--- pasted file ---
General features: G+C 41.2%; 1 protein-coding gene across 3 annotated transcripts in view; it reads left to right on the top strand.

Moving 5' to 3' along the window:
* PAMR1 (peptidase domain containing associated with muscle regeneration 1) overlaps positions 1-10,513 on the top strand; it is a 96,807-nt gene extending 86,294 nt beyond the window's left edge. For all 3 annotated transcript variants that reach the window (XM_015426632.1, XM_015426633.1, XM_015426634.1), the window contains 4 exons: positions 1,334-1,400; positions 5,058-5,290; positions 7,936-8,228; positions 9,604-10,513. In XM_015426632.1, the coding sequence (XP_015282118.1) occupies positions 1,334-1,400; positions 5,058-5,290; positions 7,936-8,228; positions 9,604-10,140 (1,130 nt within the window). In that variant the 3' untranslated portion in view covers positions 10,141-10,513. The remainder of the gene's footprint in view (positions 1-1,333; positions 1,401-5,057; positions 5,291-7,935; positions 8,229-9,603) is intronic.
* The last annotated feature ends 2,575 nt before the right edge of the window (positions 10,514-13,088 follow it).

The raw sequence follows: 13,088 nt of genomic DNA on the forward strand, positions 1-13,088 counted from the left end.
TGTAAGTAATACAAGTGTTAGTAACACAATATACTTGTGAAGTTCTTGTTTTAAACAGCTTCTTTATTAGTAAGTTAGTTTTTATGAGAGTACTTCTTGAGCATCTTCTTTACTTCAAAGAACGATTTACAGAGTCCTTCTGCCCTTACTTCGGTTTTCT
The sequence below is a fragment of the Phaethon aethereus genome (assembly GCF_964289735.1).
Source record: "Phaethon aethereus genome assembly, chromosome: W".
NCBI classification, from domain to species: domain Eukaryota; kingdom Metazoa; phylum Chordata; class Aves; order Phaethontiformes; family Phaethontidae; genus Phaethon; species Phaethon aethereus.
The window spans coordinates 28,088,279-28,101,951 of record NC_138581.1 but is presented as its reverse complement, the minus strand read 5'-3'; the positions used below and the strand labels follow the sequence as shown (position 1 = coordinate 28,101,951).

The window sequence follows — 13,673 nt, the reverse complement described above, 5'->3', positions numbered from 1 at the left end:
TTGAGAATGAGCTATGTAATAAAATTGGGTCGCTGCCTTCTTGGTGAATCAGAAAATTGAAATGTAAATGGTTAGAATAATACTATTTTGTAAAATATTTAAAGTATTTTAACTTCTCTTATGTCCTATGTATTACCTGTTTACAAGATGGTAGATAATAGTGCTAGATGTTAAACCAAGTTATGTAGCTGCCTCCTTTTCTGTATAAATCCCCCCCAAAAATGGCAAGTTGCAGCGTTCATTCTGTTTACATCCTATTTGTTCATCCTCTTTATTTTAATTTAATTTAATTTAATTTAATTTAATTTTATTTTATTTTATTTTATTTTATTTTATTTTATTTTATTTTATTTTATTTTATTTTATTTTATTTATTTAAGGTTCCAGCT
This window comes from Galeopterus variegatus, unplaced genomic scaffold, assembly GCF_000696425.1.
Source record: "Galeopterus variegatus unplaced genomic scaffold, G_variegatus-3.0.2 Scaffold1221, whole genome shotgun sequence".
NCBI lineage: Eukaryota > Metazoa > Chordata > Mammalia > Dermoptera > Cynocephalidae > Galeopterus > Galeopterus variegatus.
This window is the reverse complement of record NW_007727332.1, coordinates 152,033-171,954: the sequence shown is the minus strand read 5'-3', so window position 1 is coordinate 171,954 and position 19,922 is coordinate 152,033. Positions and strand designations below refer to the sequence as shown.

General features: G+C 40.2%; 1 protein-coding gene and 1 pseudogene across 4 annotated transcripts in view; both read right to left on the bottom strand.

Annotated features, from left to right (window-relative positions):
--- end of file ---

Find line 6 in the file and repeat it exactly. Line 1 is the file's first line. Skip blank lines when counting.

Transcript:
TGTAAGTAATACAAGTGTTAGTAACACAATATACTTGTGAAGTTCTTGTTTTAAACAGCTTCTTTATTAGTAAGTTAGTTTTTATGAGAGTACTTCTTGAGCATCTTCTTTACTTCAAAGAACGATTTACAGAGTCCTTCTGCCCTTACTTCGGTTTTCT